Quiriquina: Broken dreams, Broken bones

When I set out on this paper trail, recovering and discovering the life and works of Santiago I knew that I’d have to confront the awful chapter in his life that most likely threw his life into chaos and seeming influenced his work & outlook on life. The torture he suffered was never really spoken about in the family but it hung around like an awful stench. It permeated my psyche from my early childhood. Despite being a mere toddler, upon his arrival, I sensed the darkness he brought with him.

In 1975 we moved into 5b Station Road. A large period house with a winding staircase and three floors. In there lived my mother, father, my grandmother, her four other children and an Icelandic couple in the attic. My grandfather was the last to arrive. My memories of that time are fuzzy but strong. He didn’t talk much but once I saw him in the garden with flimsy clothing in the freezing cold. I went to him, as a curious child does.
‘You must fight’ he warned me. ‘Fight and be strong or you will not survive’
At the time I didn’t really understand, and the sight of him pale and thin shivering in the cold snow with that steely determination in his eyes was somehow upsetting.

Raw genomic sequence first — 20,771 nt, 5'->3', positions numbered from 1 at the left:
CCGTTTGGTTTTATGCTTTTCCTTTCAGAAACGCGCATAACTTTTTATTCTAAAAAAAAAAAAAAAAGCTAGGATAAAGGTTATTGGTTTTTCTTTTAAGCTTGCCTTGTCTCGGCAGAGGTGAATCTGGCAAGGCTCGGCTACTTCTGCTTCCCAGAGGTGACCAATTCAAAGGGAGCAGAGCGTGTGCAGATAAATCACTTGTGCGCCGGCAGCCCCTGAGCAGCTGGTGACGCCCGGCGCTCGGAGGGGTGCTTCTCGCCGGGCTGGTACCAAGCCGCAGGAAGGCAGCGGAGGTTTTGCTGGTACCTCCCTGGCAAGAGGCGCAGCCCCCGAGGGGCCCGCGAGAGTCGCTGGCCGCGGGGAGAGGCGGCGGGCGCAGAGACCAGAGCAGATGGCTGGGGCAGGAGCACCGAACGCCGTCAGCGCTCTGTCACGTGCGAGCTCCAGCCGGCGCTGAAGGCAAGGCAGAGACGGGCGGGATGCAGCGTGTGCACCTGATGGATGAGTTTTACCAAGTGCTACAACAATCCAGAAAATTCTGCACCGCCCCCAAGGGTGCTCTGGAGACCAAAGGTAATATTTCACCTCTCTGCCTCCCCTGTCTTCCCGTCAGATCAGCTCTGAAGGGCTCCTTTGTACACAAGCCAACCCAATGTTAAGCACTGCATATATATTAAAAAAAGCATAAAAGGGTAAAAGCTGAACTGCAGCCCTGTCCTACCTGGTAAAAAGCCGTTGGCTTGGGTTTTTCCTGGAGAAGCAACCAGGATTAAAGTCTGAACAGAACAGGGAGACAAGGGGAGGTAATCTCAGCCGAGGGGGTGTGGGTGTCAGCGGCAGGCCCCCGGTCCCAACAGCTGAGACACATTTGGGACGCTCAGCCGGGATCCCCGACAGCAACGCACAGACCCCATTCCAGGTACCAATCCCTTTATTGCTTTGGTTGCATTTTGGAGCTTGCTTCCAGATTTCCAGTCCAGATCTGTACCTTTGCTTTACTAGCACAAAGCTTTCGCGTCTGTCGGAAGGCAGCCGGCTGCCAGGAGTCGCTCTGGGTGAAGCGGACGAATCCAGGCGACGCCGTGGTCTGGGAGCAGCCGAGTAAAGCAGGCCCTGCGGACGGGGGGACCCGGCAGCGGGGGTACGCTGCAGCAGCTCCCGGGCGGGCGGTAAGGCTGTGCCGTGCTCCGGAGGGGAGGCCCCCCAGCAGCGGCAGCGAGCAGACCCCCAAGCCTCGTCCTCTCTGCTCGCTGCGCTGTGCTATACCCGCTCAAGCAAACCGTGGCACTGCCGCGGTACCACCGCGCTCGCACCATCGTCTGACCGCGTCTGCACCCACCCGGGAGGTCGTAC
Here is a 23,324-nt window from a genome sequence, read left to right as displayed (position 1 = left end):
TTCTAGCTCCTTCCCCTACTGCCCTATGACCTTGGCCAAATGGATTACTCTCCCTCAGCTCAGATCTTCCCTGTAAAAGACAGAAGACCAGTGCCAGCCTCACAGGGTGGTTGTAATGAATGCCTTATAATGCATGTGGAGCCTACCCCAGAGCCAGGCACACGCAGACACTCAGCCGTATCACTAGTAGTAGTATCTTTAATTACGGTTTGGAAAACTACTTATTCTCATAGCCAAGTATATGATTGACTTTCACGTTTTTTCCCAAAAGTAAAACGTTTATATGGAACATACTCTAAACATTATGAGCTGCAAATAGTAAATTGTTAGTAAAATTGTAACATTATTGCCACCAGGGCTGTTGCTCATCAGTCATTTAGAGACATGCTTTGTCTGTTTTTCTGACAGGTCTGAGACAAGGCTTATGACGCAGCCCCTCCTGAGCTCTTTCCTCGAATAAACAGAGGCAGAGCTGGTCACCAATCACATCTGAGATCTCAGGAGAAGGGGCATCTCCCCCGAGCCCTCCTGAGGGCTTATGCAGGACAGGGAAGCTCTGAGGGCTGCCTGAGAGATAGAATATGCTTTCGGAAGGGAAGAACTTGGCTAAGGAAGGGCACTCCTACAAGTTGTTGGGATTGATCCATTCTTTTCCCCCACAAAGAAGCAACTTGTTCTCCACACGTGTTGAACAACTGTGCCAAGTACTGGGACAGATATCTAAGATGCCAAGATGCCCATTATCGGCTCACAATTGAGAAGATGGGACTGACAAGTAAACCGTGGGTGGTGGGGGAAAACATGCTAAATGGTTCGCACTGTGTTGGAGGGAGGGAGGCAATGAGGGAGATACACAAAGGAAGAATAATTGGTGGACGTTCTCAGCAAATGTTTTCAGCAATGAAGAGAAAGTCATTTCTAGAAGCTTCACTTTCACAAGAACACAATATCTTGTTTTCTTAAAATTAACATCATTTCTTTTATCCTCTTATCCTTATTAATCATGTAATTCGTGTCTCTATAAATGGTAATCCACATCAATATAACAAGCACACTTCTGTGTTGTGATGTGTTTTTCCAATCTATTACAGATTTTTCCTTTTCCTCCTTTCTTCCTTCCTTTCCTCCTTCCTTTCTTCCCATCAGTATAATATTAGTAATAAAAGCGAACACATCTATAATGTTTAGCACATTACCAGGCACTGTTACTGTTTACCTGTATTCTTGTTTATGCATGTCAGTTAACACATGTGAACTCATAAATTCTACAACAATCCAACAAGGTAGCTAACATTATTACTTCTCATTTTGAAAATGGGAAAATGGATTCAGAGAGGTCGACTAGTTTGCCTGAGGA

Although our house was bustling with life and hope, after all, we were all alive and relatively well, there was a sense of unease, sadness, loss and despair.
As I got older and began to learn the truth about what had happened to him; us, that sense of despair and loss deepened. The passing of time has only served to magnify my anger and impotence.
I did not need to know the salacious details of what he’d been subjected too, all one had to do was examine his sculptures and look deep into his eyes to get a sense of the nightmares he’d experienced and witnessed. It did have a name though: Quiriquina

He said in an interview for the Cambridge News in 1976 that he felt that the torturers had ‘robbed him of ten years of his life’ and he was right. The mangled mess that were his smashed ribs grew into a malformation that perforated his bowel. This surely contributed to the cruel cancer that took him from us way too soon.

It’s this sense of injustice and unfinished business that compels me to complete the Santiago Project and somehow allow him to speak through his work.



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